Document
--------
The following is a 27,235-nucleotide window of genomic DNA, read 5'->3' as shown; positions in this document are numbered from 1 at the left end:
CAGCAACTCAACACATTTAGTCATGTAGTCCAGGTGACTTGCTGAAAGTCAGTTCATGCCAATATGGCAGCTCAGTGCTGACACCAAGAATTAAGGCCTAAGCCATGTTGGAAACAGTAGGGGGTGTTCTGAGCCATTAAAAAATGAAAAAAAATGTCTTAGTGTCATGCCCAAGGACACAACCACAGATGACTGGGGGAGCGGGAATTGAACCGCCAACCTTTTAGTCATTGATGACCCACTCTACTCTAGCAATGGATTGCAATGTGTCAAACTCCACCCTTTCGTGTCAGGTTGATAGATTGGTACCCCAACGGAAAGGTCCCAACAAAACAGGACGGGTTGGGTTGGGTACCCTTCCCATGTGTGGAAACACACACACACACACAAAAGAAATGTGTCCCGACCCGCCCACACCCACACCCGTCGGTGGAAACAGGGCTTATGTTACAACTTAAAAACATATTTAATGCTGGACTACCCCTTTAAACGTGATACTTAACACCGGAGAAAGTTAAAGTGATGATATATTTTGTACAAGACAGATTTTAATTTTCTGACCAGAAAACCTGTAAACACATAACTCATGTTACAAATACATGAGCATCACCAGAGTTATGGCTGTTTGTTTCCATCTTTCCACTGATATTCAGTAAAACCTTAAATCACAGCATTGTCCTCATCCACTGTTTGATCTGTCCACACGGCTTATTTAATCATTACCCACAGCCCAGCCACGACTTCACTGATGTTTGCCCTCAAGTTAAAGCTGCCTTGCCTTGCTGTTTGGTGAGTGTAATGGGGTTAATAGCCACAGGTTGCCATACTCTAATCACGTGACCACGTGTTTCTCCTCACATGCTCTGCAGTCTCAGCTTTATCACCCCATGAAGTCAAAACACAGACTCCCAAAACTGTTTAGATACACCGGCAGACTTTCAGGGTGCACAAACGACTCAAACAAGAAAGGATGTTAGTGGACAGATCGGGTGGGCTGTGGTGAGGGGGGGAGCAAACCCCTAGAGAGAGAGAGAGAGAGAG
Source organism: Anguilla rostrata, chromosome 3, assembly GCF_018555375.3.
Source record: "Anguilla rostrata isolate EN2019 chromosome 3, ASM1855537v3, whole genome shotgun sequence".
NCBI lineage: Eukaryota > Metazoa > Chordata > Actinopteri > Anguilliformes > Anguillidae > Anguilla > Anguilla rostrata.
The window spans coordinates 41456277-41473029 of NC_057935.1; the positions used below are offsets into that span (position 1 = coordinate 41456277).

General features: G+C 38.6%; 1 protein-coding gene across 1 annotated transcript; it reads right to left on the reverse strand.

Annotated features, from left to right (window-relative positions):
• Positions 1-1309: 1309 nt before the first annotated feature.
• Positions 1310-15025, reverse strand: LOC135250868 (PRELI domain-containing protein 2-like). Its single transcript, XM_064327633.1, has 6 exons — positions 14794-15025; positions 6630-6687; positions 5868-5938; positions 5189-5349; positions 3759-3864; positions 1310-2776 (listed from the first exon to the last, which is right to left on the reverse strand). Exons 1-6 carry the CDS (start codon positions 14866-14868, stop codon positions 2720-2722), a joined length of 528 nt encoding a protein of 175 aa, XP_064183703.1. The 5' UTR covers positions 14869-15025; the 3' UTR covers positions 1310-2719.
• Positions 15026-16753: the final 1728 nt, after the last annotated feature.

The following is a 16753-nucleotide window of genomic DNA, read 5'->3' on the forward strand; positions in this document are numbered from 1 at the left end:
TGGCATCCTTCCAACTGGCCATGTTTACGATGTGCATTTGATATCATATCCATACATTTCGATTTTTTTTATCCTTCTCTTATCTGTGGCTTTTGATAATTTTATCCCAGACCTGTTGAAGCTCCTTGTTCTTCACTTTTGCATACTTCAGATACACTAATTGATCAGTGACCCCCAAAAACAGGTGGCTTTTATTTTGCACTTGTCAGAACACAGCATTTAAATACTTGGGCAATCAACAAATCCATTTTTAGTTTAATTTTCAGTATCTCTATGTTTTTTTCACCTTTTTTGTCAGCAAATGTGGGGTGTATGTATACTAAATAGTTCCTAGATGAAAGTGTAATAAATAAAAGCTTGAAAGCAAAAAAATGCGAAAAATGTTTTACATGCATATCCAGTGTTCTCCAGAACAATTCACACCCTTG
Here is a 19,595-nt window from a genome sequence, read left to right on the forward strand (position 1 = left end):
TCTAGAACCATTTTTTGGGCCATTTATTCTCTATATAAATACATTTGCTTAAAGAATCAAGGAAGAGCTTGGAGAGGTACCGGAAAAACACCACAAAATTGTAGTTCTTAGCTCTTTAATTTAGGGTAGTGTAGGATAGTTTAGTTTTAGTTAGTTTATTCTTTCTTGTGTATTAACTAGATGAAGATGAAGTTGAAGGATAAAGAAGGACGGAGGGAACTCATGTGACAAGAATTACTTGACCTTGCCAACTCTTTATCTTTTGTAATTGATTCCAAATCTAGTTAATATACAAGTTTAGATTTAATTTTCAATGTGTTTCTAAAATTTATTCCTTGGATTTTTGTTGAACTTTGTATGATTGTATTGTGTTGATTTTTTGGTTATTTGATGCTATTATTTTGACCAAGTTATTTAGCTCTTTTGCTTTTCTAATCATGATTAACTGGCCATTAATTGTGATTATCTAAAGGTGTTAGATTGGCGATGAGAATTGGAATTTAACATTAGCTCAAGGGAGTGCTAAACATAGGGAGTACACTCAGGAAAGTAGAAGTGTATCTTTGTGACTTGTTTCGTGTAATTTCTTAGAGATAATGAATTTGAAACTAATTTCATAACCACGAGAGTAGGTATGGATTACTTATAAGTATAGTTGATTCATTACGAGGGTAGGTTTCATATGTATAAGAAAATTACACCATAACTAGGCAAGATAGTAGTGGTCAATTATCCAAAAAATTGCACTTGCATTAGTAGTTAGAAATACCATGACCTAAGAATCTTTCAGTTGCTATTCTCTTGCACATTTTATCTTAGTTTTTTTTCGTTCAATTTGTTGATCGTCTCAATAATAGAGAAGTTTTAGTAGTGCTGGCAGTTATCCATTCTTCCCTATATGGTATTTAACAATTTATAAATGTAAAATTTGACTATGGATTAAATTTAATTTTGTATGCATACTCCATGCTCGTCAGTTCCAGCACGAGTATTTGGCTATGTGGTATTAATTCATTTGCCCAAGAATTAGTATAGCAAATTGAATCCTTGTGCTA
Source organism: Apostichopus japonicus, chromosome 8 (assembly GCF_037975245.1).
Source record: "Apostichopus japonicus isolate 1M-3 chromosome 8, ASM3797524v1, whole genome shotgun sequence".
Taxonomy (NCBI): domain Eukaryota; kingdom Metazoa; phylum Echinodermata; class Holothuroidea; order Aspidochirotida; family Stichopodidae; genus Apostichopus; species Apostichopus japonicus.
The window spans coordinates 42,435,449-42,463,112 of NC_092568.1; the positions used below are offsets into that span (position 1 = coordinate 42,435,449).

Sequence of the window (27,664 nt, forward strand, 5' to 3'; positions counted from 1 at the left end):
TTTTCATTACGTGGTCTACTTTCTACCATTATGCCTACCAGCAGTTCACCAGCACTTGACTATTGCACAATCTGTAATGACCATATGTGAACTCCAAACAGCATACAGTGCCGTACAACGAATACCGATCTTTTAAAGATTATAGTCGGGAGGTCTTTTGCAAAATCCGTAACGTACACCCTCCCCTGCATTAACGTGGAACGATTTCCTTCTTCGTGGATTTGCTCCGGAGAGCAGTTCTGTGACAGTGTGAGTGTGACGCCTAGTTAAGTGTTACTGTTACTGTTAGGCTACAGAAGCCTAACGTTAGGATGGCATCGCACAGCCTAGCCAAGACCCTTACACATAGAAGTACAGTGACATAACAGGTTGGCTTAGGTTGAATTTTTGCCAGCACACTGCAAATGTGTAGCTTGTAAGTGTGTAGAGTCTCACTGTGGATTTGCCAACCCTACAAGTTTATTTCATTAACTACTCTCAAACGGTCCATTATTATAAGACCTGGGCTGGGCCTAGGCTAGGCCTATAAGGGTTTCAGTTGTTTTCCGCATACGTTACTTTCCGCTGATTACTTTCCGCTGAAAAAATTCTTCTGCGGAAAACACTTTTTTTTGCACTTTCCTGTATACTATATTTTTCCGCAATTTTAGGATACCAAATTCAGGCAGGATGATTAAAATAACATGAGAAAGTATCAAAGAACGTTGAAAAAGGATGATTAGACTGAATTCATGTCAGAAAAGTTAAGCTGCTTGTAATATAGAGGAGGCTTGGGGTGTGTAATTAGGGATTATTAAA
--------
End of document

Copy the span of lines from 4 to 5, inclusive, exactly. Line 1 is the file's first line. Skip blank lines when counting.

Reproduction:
Source record: "Anguilla rostrata isolate EN2019 chromosome 3, ASM1855537v3, whole genome shotgun sequence".
NCBI lineage: Eukaryota > Metazoa > Chordata > Actinopteri > Anguilliformes > Anguillidae > Anguilla > Anguilla rostrata.